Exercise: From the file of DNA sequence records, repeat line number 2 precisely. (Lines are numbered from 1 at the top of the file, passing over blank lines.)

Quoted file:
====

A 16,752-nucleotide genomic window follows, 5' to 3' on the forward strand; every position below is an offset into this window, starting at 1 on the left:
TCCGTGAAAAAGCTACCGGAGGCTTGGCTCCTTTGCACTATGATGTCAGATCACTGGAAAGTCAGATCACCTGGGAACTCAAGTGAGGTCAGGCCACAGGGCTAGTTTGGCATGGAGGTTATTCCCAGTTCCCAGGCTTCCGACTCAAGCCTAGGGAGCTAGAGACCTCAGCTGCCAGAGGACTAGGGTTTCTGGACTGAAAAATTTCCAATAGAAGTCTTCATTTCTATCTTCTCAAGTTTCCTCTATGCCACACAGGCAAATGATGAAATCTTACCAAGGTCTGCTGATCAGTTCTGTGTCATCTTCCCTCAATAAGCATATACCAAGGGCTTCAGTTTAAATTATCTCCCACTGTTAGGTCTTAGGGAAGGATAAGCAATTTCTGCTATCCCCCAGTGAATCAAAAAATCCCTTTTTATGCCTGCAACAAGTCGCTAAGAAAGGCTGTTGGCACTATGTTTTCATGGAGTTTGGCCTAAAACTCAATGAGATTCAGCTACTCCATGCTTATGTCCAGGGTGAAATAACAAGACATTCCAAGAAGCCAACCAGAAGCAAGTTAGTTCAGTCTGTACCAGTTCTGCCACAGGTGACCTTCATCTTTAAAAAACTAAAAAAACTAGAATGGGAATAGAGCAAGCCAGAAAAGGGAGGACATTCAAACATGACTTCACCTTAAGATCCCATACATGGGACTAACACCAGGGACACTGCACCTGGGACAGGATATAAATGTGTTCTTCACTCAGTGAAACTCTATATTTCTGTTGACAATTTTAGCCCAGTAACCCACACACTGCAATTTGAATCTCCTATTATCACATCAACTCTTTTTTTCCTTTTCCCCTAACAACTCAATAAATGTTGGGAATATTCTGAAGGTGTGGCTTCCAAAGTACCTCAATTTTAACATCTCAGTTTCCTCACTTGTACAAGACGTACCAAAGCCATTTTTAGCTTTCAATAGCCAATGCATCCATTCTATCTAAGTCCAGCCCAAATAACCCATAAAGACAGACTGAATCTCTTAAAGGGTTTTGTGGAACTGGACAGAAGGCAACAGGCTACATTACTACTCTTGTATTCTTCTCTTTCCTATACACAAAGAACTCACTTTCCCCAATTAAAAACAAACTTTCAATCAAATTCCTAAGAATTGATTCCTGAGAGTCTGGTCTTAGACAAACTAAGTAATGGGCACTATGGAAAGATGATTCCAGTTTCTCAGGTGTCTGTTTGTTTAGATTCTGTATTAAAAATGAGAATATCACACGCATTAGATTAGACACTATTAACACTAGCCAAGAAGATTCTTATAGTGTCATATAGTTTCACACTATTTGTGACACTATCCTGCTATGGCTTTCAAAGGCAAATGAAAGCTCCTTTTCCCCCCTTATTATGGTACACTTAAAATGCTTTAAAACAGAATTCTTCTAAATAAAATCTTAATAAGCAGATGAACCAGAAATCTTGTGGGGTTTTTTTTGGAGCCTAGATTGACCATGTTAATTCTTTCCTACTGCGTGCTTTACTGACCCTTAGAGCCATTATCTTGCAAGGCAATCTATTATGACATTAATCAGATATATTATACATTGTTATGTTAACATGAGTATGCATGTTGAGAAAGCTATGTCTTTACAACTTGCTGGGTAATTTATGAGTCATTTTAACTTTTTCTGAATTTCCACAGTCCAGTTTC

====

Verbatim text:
TCCGTGAAAAAGCTACCGGAGGCTTGGCTCCTTTGCACTATGATGTCAGATCACTGGAAAGTCAGATCACCTGGGAACTCAAGTGAGGTCAGGCCACAGGGCTAGTTTGGCATGGAGGTTATTCCCAGTTCCCAGGCTTCCGACTCAAGCCTAGGGAGCTAGAGACCTCAGCTGCCAGAGGACTAGGGTTTCTGGACTGAAAAATTTCCAATAGAAGTCTTCATTTCTATCTTCTCAAGTTTCCTCTATGCCACACAGGCAAATGATGAAATCTTACCAAGGTCTGCTGATCAGTTCTGTGTCATCTTCCCTCAATAAGCATATACCAAGGGCTTCAGTTTAAATTATCTCCCACTGTTAGGTCTTAGGGAAGGATAAGCAATTTCTGCTATCCCCCAGTGAATCAAAAAATCCCTTTTTATGCCTGCAACAAGTCGCTAAGAAAGGCTGTTGGCACTATGTTTTCATGGAGTTTGGCCTAAAACTCAATGAGATTCAGCTACTCCATGCTTATGTCCAGGGTGAAATAACAAGACATTCCAAGAAGCCAACCAGAAGCAAGTTAGTTCAGTCTGTACCAGTTCTGCCACAGGTGACCTTCATCTTTAAAAAACTAAAAAAACTAGAATGGGAATAGAGCAAGCCAGAAAAGGGAGGACATTCAAACATGACTTCACCTTAAGATCCCATACATGGGACTAACACCAGGGACACTGCACCTGGGACAGGATATAAATGTGTTCTTCACTCAGTGAAACTCTATATTTCTGTTGACAATTTTAGCCCAGTAACCCACACACTGCAATTTGAATCTCCTATTATCACATCAACTCTTTTTTTCCTTTTCCCCTAACAACTCAATAAATGTTGGGAATATTCTGAAGGTGTGGCTTCCAAAGTACCTCAATTTTAACATCTCAGTTTCCTCACTTGTACAAGACGTACCAAAGCCATTTTTAGCTTTCAATAGCCAATGCATCCATTCTATCTAAGTCCAGCCCAAATAACCCATAAAGACAGACTGAATCTCTTAAAGGGTTTTGTGGAACTGGACAGAAGGCAACAGGCTACATTACTACTCTTGTATTCTTCTCTTTCCTATACACAAAGAACTCACTTTCCCCAATTAAAAACAAACTTTCAATCAAATTCCTAAGAATTGATTCCTGAGAGTCTGGTCTTAGACAAACTAAGTAATGGGCACTATGGAAAGATGATTCCAGTTTCTCAGGTGTCTGTTTGTTTAGATTCTGTATTAAAAATGAGAATATCACACGCATTAGATTAGACACTATTAACACTAGCCAAGAAGATTCTTATAGTGTCATATAGTTTCACACTATTTGTGACACTATCCTGCTATGGCTTTCAAAGGCAAATGAAAGCTCCTTTTCCCCCCTTATTATGGTACACTTAAAATGCTTTAAAACAGAATTCTTCTAAATAAAATCTTAATAAGCAGATGAACCAGAAATCTTGTGGGGTTTTTTTTGGAGCCTAGATTGACCATGTTAATTCTTTCCTACTGCGTGCTTTACTGACCCTTAGAGCCATTATCTTGCAAGGCAATCTATTATGACATTAATCAGATATATTATACATTGTTATGTTAACATGAGTATGCATGTTGAGAAAGCTATGTCTTTACAACTTGCTGGGTAATTTATGAGTCATTTTAACTTTTTCTGAATTTCCACAGTCCAGTTTC